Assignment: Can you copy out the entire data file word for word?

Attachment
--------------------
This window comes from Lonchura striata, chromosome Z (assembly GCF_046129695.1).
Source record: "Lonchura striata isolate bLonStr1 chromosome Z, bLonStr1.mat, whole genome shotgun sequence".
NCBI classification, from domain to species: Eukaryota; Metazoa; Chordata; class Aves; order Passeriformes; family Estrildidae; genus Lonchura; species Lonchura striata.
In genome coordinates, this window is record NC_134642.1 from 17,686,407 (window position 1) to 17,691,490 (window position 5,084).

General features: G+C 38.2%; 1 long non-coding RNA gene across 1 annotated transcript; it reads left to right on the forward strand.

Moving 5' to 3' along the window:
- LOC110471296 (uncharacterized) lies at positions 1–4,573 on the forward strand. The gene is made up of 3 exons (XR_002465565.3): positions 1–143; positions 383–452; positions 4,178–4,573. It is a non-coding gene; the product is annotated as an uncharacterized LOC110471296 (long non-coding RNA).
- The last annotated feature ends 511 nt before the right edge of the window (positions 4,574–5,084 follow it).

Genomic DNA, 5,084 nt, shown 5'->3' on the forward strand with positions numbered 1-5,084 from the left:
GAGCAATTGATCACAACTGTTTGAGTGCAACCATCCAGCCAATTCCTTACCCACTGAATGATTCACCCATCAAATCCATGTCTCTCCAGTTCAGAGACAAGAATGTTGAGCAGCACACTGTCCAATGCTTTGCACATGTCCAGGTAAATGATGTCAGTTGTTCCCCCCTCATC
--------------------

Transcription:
This window comes from Lonchura striata, chromosome Z (assembly GCF_046129695.1).
Source record: "Lonchura striata isolate bLonStr1 chromosome Z, bLonStr1.mat, whole genome shotgun sequence".
NCBI classification, from domain to species: Eukaryota; Metazoa; Chordata; class Aves; order Passeriformes; family Estrildidae; genus Lonchura; species Lonchura striata.
In genome coordinates, this window is record NC_134642.1 from 17,686,407 (window position 1) to 17,691,490 (window position 5,084).

General features: G+C 38.2%; 1 long non-coding RNA gene across 1 annotated transcript; it reads left to right on the forward strand.

Moving 5' to 3' along the window:
- LOC110471296 (uncharacterized) lies at positions 1–4,573 on the forward strand. The gene is made up of 3 exons (XR_002465565.3): positions 1–143; positions 383–452; positions 4,178–4,573. It is a non-coding gene; the product is annotated as an uncharacterized LOC110471296 (long non-coding RNA).
- The last annotated feature ends 511 nt before the right edge of the window (positions 4,574–5,084 follow it).

Genomic DNA, 5,084 nt, shown 5'->3' on the forward strand with positions numbered 1-5,084 from the left:
GAGCAATTGATCACAACTGTTTGAGTGCAACCATCCAGCCAATTCCTTACCCACTGAATGATTCACCCATCAAATCCATGTCTCTCCAGTTCAGAGACAAGAATGTTGAGCAGCACACTGTCCAATGCTTTGCACATGTCCAGGTAAATGATGTCAGTTGTTCCCCCCTCATC